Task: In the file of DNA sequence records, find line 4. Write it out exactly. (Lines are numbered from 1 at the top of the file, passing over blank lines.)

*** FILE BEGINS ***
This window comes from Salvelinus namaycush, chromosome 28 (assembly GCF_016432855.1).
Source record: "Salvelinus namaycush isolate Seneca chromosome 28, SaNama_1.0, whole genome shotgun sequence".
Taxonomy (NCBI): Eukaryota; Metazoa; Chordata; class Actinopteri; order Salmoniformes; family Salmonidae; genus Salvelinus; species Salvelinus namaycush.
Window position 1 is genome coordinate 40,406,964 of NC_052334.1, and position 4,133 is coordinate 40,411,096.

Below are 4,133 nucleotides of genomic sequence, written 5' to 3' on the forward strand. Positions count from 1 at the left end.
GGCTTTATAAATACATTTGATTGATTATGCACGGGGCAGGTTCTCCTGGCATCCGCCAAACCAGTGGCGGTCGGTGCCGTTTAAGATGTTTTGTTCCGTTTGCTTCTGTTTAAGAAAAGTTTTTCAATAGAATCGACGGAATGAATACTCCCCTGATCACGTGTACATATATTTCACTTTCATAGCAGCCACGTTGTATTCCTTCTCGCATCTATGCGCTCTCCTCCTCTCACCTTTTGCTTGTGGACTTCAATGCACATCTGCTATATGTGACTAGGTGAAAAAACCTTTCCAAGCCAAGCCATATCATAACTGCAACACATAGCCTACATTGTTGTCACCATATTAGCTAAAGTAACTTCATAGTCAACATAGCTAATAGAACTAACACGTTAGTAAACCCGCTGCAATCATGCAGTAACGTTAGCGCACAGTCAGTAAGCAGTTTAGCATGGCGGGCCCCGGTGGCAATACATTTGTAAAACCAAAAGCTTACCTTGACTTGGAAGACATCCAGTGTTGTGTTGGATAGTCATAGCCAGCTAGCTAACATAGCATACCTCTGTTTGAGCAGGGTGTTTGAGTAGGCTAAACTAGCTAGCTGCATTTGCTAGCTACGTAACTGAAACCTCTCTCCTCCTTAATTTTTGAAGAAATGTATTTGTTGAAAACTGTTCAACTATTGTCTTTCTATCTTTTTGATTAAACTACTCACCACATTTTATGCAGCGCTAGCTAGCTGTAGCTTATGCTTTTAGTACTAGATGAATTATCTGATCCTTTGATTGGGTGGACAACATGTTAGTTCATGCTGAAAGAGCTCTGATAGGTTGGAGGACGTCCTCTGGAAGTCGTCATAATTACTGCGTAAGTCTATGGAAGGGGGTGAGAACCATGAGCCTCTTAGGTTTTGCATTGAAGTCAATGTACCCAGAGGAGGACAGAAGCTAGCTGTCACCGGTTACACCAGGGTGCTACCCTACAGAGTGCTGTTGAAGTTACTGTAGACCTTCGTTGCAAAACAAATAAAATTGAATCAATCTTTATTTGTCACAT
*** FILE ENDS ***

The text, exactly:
Window position 1 is genome coordinate 40,406,964 of NC_052334.1, and position 4,133 is coordinate 40,411,096.